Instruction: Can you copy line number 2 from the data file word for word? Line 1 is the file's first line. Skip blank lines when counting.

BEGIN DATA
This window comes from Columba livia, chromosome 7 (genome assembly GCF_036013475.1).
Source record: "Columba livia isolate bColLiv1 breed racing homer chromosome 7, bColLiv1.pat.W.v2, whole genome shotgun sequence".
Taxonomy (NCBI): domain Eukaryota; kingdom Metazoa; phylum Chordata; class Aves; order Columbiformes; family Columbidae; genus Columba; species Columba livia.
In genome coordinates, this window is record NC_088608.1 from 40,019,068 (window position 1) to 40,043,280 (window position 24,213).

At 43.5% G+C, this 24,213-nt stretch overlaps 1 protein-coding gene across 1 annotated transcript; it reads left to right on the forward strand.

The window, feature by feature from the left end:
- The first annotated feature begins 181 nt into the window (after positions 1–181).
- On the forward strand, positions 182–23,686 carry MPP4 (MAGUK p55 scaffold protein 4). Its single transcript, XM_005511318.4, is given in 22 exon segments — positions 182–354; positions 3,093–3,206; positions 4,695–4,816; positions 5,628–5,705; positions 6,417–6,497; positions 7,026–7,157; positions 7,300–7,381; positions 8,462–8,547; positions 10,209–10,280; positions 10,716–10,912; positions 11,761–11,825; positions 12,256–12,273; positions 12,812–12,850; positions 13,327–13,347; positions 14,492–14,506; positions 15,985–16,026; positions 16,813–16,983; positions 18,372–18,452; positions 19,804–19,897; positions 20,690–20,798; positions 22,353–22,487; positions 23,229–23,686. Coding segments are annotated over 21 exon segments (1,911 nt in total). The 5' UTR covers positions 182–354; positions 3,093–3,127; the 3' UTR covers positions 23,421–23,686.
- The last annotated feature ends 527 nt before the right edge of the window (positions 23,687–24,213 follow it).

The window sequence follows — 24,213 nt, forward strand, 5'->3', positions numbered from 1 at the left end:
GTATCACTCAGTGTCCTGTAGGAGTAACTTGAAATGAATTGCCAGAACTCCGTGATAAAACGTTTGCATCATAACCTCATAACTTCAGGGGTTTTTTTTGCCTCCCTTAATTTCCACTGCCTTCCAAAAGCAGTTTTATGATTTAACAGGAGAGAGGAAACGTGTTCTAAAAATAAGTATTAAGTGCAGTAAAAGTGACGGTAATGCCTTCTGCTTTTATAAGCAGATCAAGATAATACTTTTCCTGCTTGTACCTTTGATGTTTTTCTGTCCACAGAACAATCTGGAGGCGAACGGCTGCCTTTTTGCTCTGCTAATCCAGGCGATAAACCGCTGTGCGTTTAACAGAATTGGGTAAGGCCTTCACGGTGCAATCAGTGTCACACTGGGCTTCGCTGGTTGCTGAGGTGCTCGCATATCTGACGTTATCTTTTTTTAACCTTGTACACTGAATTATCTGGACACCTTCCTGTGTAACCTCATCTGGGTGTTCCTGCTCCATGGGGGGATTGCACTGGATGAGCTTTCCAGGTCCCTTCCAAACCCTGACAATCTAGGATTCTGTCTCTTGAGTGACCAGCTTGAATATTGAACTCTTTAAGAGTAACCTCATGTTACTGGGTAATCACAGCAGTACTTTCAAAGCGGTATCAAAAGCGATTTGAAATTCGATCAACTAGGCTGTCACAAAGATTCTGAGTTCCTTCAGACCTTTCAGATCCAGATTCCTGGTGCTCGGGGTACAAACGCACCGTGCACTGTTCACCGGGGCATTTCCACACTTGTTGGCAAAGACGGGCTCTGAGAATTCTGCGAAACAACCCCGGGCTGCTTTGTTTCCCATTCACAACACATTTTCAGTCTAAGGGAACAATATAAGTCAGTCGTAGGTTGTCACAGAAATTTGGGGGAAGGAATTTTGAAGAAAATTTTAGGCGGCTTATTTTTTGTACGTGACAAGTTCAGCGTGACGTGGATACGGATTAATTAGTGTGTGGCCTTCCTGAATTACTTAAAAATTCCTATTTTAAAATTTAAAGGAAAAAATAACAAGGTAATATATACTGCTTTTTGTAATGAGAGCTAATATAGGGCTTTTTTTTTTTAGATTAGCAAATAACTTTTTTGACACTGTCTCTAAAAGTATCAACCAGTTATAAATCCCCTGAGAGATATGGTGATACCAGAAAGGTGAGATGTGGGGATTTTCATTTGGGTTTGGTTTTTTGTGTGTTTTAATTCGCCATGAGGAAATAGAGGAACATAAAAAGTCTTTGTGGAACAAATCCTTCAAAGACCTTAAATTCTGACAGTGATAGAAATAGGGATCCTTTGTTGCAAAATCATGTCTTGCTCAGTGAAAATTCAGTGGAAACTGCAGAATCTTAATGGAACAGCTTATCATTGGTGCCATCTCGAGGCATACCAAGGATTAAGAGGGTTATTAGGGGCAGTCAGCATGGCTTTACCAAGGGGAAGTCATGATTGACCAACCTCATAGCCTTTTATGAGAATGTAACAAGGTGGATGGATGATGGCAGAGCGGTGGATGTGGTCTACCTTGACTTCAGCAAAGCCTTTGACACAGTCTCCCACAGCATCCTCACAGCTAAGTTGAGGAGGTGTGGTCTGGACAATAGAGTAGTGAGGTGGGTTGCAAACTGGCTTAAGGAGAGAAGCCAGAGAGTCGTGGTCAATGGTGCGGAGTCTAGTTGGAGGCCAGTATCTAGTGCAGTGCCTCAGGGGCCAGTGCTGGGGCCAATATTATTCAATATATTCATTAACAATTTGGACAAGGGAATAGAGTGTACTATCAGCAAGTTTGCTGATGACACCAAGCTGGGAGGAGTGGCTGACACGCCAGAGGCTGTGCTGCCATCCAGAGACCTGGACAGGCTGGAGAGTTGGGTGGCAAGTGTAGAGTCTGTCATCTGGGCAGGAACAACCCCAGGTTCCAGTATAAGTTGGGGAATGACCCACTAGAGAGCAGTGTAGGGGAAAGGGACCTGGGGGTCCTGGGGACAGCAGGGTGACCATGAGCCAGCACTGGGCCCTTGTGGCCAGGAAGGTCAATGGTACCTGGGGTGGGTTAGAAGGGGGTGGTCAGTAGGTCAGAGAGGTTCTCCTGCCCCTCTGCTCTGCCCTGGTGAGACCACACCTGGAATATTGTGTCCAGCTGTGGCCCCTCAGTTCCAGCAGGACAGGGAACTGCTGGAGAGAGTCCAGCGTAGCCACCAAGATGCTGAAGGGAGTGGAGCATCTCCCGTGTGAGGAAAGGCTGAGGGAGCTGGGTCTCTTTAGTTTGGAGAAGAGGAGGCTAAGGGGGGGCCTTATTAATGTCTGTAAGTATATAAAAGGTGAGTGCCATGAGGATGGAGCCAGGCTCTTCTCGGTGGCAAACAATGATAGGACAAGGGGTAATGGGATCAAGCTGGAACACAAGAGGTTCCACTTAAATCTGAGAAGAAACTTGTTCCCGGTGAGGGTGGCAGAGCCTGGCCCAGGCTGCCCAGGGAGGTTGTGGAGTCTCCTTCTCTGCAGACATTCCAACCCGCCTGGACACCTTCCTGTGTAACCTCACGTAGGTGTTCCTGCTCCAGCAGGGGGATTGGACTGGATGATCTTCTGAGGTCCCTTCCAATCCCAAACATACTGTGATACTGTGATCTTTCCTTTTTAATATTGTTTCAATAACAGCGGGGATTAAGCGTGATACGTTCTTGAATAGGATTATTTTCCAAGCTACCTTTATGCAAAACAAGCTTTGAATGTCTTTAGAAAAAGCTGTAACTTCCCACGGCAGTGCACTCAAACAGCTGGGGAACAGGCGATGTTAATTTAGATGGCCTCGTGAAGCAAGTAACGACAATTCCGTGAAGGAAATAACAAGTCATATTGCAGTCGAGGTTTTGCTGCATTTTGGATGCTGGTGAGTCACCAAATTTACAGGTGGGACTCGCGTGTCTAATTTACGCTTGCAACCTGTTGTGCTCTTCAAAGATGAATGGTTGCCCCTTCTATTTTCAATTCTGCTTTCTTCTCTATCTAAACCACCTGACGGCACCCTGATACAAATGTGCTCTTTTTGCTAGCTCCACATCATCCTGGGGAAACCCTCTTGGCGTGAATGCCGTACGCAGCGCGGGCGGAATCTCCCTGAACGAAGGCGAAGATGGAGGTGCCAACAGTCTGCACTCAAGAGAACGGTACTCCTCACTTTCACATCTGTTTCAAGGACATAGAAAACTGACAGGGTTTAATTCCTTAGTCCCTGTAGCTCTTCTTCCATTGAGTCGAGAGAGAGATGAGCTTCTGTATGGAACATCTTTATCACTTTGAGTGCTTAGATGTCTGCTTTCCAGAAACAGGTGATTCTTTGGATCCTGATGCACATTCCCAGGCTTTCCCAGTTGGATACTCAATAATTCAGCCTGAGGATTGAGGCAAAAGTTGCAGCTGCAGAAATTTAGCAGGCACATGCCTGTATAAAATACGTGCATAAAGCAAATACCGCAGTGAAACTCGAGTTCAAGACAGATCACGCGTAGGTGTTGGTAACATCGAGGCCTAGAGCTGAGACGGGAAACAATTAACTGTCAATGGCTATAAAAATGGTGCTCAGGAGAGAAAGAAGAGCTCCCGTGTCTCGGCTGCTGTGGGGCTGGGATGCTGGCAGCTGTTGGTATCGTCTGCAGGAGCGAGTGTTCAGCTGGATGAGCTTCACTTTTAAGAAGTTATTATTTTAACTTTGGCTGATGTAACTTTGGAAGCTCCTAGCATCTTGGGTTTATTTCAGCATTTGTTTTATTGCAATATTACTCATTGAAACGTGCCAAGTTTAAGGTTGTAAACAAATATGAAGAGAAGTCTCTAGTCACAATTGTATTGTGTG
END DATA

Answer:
Source record: "Columba livia isolate bColLiv1 breed racing homer chromosome 7, bColLiv1.pat.W.v2, whole genome shotgun sequence".